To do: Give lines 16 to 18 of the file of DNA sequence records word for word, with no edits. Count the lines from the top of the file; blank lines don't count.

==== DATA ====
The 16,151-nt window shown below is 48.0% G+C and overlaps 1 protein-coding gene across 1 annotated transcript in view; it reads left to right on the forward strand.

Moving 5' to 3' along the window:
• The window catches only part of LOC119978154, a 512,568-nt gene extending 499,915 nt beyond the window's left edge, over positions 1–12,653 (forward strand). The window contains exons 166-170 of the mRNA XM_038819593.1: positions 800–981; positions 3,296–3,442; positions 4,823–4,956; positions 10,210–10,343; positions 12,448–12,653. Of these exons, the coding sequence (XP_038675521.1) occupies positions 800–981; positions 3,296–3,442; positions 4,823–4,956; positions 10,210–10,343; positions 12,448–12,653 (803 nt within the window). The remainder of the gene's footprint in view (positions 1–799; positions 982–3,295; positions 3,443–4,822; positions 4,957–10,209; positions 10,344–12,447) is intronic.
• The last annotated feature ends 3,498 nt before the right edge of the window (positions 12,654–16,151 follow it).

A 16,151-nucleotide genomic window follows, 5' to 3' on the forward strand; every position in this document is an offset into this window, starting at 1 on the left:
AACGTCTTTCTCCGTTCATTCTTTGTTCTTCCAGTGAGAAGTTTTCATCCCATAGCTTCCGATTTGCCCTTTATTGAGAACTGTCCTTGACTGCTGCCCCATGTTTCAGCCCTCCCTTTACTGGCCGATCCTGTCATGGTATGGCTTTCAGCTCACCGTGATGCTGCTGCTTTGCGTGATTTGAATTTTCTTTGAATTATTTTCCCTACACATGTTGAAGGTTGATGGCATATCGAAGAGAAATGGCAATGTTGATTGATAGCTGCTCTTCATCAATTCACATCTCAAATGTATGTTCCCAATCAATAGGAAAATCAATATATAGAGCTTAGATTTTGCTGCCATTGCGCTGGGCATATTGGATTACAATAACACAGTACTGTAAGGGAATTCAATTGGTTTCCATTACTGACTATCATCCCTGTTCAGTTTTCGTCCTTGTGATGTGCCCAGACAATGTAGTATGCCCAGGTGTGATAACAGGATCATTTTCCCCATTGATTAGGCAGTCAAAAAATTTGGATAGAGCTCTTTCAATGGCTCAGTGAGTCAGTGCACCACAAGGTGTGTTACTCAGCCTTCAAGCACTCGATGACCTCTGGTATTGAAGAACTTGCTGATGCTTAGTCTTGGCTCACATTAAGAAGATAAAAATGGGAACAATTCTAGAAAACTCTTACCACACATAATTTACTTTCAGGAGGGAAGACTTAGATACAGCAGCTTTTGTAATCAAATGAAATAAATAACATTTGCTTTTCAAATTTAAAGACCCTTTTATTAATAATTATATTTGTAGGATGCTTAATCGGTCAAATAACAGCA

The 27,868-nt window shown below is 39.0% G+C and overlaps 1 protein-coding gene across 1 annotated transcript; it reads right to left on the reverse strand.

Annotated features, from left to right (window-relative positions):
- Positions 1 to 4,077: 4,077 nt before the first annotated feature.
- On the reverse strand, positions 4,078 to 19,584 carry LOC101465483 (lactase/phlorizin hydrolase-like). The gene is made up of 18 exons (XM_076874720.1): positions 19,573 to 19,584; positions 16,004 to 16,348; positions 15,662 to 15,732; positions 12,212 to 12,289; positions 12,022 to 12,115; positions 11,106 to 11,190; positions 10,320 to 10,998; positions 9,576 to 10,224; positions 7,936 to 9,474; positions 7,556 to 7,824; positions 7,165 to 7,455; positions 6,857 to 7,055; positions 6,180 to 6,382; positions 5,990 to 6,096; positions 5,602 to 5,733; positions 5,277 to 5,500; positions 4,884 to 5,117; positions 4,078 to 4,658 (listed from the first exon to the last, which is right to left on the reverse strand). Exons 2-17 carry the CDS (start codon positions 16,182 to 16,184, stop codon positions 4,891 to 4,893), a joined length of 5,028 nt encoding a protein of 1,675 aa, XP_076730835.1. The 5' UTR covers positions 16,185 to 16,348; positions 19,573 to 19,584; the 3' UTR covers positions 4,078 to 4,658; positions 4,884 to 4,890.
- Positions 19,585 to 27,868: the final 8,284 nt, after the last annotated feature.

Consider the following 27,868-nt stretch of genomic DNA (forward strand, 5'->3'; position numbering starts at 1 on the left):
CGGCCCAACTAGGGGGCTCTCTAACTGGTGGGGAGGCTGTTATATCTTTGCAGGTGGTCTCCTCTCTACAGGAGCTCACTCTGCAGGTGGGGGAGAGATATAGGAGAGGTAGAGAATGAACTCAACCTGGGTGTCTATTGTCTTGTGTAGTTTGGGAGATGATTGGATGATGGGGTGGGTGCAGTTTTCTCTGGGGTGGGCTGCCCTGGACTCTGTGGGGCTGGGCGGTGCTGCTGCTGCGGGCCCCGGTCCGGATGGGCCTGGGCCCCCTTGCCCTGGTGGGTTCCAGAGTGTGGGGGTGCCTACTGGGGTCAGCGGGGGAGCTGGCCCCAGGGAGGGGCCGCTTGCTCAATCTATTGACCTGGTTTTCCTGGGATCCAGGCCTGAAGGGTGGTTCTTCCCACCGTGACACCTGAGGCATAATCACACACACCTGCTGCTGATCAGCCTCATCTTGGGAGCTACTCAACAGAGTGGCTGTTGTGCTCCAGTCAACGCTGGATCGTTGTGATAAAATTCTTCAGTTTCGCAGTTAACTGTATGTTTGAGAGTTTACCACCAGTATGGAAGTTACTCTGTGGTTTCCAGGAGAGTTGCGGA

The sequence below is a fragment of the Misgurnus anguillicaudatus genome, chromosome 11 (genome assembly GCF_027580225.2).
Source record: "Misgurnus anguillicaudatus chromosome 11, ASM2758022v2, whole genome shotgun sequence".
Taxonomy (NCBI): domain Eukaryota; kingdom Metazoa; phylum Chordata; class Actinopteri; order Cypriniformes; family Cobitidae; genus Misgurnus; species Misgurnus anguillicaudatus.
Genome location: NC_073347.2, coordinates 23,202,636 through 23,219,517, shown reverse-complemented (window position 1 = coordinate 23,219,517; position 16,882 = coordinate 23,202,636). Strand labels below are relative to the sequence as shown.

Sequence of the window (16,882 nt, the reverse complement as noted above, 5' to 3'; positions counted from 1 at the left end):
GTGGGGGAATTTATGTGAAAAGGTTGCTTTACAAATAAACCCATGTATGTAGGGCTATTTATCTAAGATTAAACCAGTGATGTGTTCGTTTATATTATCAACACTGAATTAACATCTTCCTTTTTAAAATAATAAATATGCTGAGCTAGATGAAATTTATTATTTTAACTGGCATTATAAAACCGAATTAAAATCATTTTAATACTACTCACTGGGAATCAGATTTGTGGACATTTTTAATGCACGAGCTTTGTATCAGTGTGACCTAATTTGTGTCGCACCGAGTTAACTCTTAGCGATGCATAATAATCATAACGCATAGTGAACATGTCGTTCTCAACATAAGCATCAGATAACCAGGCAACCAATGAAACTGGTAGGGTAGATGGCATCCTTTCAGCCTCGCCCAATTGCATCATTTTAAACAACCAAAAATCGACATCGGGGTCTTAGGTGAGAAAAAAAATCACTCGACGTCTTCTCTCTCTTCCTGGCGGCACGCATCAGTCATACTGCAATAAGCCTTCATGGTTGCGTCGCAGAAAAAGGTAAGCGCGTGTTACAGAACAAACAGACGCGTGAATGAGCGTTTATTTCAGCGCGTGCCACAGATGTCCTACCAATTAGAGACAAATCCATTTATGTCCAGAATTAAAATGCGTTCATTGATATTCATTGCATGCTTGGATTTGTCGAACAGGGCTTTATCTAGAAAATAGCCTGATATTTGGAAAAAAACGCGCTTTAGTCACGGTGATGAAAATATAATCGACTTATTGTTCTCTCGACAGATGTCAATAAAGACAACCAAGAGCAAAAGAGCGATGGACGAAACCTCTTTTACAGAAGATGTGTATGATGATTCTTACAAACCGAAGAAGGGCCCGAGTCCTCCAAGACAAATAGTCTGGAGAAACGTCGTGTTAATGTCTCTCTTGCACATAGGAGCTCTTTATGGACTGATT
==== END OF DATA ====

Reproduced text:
Taxonomy (NCBI): domain Eukaryota; kingdom Metazoa; phylum Chordata; class Actinopteri; order Cypriniformes; family Cobitidae; genus Misgurnus; species Misgurnus anguillicaudatus.
Genome location: NC_073347.2, coordinates 23,202,636 through 23,219,517, shown reverse-complemented (window position 1 = coordinate 23,219,517; position 16,882 = coordinate 23,202,636). Strand labels below are relative to the sequence as shown.

Sequence of the window (16,882 nt, the reverse complement as noted above, 5' to 3'; positions counted from 1 at the left end):